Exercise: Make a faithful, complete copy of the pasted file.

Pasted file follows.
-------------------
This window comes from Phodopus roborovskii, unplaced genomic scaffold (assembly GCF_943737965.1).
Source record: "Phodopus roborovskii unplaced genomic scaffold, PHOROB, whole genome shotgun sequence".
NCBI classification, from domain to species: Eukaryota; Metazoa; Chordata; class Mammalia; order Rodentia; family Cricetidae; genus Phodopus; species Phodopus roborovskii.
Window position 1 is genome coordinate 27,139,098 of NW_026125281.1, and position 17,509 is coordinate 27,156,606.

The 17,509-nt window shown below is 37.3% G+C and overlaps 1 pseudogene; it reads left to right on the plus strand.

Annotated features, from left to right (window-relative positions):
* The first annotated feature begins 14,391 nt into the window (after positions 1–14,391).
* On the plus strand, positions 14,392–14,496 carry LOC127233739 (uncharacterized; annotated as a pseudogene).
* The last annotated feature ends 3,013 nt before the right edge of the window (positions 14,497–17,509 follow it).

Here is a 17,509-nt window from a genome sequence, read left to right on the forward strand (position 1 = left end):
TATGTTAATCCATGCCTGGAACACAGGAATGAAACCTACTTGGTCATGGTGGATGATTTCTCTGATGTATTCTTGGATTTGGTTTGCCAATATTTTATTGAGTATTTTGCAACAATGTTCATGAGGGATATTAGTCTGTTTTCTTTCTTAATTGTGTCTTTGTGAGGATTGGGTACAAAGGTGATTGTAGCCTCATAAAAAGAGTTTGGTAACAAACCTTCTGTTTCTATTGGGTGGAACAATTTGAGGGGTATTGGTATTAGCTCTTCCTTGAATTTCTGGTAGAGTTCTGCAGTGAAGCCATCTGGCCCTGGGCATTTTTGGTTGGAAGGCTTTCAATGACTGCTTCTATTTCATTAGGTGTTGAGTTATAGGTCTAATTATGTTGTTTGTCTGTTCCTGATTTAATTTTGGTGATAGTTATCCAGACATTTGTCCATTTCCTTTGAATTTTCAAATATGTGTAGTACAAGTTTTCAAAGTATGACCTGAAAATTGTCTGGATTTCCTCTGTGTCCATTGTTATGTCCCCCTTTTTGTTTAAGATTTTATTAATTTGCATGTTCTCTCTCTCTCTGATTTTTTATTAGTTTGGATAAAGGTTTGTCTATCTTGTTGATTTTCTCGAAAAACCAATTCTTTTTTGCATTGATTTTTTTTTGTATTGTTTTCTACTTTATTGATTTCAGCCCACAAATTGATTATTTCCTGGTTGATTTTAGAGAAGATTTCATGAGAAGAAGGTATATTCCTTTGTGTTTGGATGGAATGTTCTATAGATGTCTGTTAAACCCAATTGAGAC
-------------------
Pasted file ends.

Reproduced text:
This window comes from Phodopus roborovskii, unplaced genomic scaffold (assembly GCF_943737965.1).
Source record: "Phodopus roborovskii unplaced genomic scaffold, PHOROB, whole genome shotgun sequence".
NCBI classification, from domain to species: Eukaryota; Metazoa; Chordata; class Mammalia; order Rodentia; family Cricetidae; genus Phodopus; species Phodopus roborovskii.
Window position 1 is genome coordinate 27,139,098 of NW_026125281.1, and position 17,509 is coordinate 27,156,606.

The 17,509-nt window shown below is 37.3% G+C and overlaps 1 pseudogene; it reads left to right on the plus strand.

Annotated features, from left to right (window-relative positions):
* The first annotated feature begins 14,391 nt into the window (after positions 1–14,391).
* On the plus strand, positions 14,392–14,496 carry LOC127233739 (uncharacterized; annotated as a pseudogene).
* The last annotated feature ends 3,013 nt before the right edge of the window (positions 14,497–17,509 follow it).

Here is a 17,509-nt window from a genome sequence, read left to right on the forward strand (position 1 = left end):
TATGTTAATCCATGCCTGGAACACAGGAATGAAACCTACTTGGTCATGGTGGATGATTTCTCTGATGTATTCTTGGATTTGGTTTGCCAATATTTTATTGAGTATTTTGCAACAATGTTCATGAGGGATATTAGTCTGTTTTCTTTCTTAATTGTGTCTTTGTGAGGATTGGGTACAAAGGTGATTGTAGCCTCATAAAAAGAGTTTGGTAACAAACCTTCTGTTTCTATTGGGTGGAACAATTTGAGGGGTATTGGTATTAGCTCTTCCTTGAATTTCTGGTAGAGTTCTGCAGTGAAGCCATCTGGCCCTGGGCATTTTTGGTTGGAAGGCTTTCAATGACTGCTTCTATTTCATTAGGTGTTGAGTTATAGGTCTAATTATGTTGTTTGTCTGTTCCTGATTTAATTTTGGTGATAGTTATCCAGACATTTGTCCATTTCCTTTGAATTTTCAAATATGTGTAGTACAAGTTTTCAAAGTATGACCTGAAAATTGTCTGGATTTCCTCTGTGTCCATTGTTATGTCCCCCTTTTTGTTTAAGATTTTATTAATTTGCATGTTCTCTCTCTCTCTGATTTTTTATTAGTTTGGATAAAGGTTTGTCTATCTTGTTGATTTTCTCGAAAAACCAATTCTTTTTTGCATTGATTTTTTTTTGTATTGTTTTCTACTTTATTGATTTCAGCCCACAAATTGATTATTTCCTGGTTGATTTTAGAGAAGATTTCATGAGAAGAAGGTATATTCCTTTGTGTTTGGATGGAATGTTCTATAGATGTCTGTTAAACCCAATTGAGAC